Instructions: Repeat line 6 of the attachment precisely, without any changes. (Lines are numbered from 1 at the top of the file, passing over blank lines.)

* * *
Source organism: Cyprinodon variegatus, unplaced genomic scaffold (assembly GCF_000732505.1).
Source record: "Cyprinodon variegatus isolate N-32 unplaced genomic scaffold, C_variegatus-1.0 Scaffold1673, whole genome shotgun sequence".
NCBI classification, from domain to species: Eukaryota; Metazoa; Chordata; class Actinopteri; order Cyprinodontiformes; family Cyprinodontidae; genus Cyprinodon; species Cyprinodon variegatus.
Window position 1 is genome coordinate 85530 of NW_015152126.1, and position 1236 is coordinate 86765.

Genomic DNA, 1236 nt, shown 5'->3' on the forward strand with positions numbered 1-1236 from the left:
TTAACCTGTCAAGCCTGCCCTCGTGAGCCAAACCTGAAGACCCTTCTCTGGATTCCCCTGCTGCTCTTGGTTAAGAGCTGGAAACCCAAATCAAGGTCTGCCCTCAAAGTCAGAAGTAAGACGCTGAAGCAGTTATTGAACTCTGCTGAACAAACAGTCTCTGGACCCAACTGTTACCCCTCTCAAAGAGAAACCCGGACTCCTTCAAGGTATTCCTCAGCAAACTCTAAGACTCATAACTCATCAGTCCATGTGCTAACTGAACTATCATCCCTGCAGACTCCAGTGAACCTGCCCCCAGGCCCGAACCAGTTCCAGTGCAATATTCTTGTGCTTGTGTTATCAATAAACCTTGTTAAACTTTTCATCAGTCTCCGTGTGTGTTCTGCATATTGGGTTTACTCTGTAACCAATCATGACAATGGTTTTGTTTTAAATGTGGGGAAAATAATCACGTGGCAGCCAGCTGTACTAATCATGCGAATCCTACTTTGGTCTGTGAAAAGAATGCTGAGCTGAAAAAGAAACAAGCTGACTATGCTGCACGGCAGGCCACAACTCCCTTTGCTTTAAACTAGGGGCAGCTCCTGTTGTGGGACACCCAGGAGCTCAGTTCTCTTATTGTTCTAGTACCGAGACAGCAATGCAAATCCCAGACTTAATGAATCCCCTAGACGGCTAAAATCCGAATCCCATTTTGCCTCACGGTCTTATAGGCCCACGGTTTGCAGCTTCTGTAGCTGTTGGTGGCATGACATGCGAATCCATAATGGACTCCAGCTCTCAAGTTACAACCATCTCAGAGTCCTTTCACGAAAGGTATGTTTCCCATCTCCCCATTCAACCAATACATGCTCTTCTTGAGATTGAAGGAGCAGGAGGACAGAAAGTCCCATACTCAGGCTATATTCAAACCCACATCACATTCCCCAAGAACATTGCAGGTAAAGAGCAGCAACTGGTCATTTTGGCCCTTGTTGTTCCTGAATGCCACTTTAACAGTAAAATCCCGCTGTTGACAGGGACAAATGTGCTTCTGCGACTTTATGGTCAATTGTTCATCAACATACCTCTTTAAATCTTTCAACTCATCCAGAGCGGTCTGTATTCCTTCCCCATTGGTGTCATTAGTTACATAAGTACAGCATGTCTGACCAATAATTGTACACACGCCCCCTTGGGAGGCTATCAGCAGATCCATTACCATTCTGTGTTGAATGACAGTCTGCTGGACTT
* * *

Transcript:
TTAACCTGTCAAGCCTGCCCTCGTGAGCCAAACCTGAAGACCCTTCTCTGGATTCCCCTGCTGCTCTTGGTTAAGAGCTGGAAACCCAAATCAAGGTCTGCCCTCAAAGTCAGAAGTAAGACGCTGAAGCAGTTATTGAACTCTGCTGAACAAACAGTCTCTGGACCCAACTGTTACCCCTCTCAAAGAGAAACCCGGACTCCTTCAAGGTATTCCTCAGCAAACTCTAAGACTCATAACTCATCAGTCCATGTGCTAACTGAACTATCATCCCTGCAGACTCCAGTGAACCTGCCCCCAGGCCCGAACCAGTTCCAGTGCAATATTCTTGTGCTTGTGTTATCAATAAACCTTGTTAAACTTTTCATCAGTCTCCGTGTGTGTTCTGCATATTGGGTTTACTCTGTAACCAATCATGACAATGGTTTTGTTTTAAATGTGGGGAAAATAATCACGTGGCAGCCAGCTGTACTAATCATGCGAATCCTACTTTGGTCTGTGAAAAGAATGCTGAGCTGAAAAAGAAACAAGCTGACTATGCTGCACGGCAGGCCACAACTCCCTTTGCTTTAAACTAGGGGCAGCTCCTGTTGTGGGACACCCAGGAGCTCAGTTCTCTTATTGTTCTAGTACCGAGACAGCAATGCAAATCCCAGACTTAATGAATCCCCTAGACGGCTAAAATCCGAATCCCATTTTGCCTCACGGTCTTATAGGCCCACGGTTTGCAGCTTCTGTAGCTGTTGGTGGCATGACATGCGAATCCATAATGGACTCCAGCTCTCAAGTTACAACCATCTCAGAGTCCTTTCACGAAAGGTATGTTTCCCATCTCCCCATTCAACCAATACATGCTCTTCTTGAGATTGAAGGAGCAGGAGGACAGAAAGTCCCATACTCAGGCTATATTCAAACCCACATCACATTCCCCAAGAACATTGCAGGTAAAGAGCAGCAACTGGTCATTTTGGCCCTTGTTGTTCCTGAATGCCACTTTAACAGTAAAATCCCGCTGTTGACAGGGACAAATGTGCTTCTGCGACTTTATGGTCAATTGTTCATCAACATACCTCTTTAAATCTTTCAACTCATCCAGAGCGGTCTGTATTCCTTCCCCATTGGTGTCATTAGTTACATAAGTACAGCATGTCTGACCAATAATTGTACACACGCCCCCTTGGGAGGCTATCAGCAGATCCATTACCATTCTGTGTTGAATGACAGTCTGCTGGACTT